A child-murderer escapes from a Swiss insane asylum. The stakes get higher when Detective Sergeant Studer discovers the director’s body, neck broken, in the boiler room of the madhouse. The intuitive Studer is drawn into the workings of an institution that darkly mirrors the world outside. Even he cannot escape the pull of the no man’s land between reason and madness where Matto, the spirit of insanity, reigns.
Addicted to morphine, Friedrich Glauser spent much of his life in psychiatric wards and prison. He began writing mystery novels while an asylum inmate in 1935.
“In Matto’s Realm is both a compelling mystery and an illuminating, finely wrought mainstream novel.”—Publishers Weekly
“A despairing plot about the reality of madness and life, leavened with strong doses of bittersweet irony. The idiosyncratic investigation of In Matto’s Realm and its laconic detective have not aged one iota.”—Guardian
“With good reason, the German-language prize for detective fiction is named after Glauser. . . . He has Simenon’s ability to turn a stereotype into a person, and the moral complexity to appeal to justice over the head of police procedure.”—The Times Literary Supplement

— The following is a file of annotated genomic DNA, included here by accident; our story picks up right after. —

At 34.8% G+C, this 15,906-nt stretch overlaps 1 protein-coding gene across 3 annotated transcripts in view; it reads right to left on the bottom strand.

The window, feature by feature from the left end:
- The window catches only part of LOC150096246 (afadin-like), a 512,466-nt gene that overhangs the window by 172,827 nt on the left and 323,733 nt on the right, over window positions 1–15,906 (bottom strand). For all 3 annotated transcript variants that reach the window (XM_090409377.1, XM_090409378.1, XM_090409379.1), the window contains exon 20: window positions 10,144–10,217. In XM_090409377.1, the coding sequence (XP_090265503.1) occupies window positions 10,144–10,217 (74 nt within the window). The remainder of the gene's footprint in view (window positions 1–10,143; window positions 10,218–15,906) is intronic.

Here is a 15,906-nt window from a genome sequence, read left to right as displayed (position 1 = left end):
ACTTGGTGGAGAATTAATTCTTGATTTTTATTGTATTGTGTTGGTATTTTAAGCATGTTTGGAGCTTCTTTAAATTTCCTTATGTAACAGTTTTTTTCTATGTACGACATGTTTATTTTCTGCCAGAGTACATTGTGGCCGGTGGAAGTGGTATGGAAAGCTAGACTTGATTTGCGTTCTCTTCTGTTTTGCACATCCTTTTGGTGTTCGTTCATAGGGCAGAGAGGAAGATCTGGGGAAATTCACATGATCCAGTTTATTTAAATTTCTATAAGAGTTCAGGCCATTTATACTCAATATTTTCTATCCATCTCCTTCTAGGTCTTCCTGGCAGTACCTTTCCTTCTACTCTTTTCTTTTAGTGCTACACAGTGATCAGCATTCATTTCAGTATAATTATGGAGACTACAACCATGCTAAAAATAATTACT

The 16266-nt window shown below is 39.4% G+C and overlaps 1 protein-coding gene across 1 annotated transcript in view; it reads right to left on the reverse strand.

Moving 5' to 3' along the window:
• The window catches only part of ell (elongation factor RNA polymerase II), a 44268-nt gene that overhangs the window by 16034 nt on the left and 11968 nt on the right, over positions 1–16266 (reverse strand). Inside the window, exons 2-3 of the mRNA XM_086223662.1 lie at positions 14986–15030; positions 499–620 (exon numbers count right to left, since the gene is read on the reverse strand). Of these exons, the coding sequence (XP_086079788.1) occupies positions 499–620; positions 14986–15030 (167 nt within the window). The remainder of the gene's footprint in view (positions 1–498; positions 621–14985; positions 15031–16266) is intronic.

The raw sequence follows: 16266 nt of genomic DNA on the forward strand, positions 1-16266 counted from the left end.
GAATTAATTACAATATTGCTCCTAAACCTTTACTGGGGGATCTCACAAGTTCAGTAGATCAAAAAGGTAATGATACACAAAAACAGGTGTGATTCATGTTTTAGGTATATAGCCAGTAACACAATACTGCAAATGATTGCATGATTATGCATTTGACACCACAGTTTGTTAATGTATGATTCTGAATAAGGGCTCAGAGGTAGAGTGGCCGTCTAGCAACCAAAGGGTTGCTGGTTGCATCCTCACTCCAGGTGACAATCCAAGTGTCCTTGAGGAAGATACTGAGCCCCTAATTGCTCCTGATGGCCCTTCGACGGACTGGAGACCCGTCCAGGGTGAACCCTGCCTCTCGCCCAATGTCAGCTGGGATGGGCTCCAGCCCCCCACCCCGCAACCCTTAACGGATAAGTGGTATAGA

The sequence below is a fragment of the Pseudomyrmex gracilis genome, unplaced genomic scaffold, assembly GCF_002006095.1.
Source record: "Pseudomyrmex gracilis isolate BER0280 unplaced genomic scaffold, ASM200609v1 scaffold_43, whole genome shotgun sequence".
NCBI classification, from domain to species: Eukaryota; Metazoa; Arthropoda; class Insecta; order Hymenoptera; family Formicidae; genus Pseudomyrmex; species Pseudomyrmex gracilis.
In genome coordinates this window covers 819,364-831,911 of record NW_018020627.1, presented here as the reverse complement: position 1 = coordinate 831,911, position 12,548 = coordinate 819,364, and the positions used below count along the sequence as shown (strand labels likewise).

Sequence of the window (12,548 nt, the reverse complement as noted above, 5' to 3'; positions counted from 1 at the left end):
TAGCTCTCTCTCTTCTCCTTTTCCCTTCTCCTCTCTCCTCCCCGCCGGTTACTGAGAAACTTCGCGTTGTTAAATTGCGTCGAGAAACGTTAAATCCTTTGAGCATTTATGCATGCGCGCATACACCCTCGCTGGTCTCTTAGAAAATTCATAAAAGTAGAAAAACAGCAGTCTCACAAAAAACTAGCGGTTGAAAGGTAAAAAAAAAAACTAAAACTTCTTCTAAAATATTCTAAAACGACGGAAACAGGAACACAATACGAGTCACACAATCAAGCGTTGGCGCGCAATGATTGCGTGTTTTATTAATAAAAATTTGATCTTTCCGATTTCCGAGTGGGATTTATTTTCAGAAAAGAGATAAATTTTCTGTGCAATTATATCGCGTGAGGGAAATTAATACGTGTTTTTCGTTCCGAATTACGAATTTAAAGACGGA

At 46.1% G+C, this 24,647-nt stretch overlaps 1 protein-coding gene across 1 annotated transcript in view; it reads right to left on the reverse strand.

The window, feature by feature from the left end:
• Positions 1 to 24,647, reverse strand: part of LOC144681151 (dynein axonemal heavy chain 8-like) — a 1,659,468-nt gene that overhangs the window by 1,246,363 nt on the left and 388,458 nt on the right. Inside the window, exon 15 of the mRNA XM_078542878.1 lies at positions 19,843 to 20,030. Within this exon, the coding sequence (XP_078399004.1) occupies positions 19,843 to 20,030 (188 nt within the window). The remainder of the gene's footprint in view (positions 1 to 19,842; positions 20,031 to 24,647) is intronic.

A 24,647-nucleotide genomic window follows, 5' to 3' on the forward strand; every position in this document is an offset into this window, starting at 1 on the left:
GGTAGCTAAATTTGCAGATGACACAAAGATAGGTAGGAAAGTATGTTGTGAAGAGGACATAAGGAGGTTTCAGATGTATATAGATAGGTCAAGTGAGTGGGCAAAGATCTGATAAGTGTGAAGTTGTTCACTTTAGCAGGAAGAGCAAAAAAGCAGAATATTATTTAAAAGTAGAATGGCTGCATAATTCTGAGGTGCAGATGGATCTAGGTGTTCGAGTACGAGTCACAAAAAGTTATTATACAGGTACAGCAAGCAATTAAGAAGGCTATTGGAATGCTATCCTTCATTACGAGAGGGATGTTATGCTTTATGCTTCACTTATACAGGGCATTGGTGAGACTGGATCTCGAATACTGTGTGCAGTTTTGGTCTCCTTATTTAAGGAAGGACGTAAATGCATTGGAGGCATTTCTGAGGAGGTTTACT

When two women are “accidentally” killed by gas leaks, Sergeant Studer investigates the thinly disguised double murder in Bern and Basel. The trail leads to a geologist dead from a tropical fever in a Moroccan Foreign Legion post and a murky oil deal involving rapacious politicians and their henchmen. With the help of a hashish-induced dream and the common sense of his stay-at-home wife, Studer solves the multiple riddles on offer. But assigning guilt remains an elusive affair.
The third in the Sergeant Studer series.
Praise for the Sergeant Studer series:
“Thumbprint is a fine example of the craft of detective writing in a period which fans will regard as the golden age of crime fiction.”—The Sunday Telegraph
“In Matto’s Realm is a gem that contains echoes of Dürrenmatt, Fritz Lang’s film M and Thomas Mann’s The Magic Mountain. Both a compelling mystery and an illuminating, finely wrought mainstream novel.”—Publishers Weekly
When, in later years, Sergeant Studer told the story of the Chinaman, he called it the story of three places, as the case unfolded in a Swiss country inn, in a poorhouse, and in a horticultural college. Three places and two murders. Anna Hungerlott, supposedly dead from gastric influenza, left behind handkerchiefs with traces of arsenic. One foggy November morning the enigmatic James Farny, nicknamed the Chinaman by Studer, was found lying on Anna’s grave. Murdered, a single pistol shot to the heart that did not pierce his clothing. This is the fourth in the Sergeant Studer series.
Friedrich Glauser is a legendary figure in European crime writing. He was a morphine and opium addict much of his life and began writing crime novels while an inmate of the Swiss asylum for the insane at Waldau.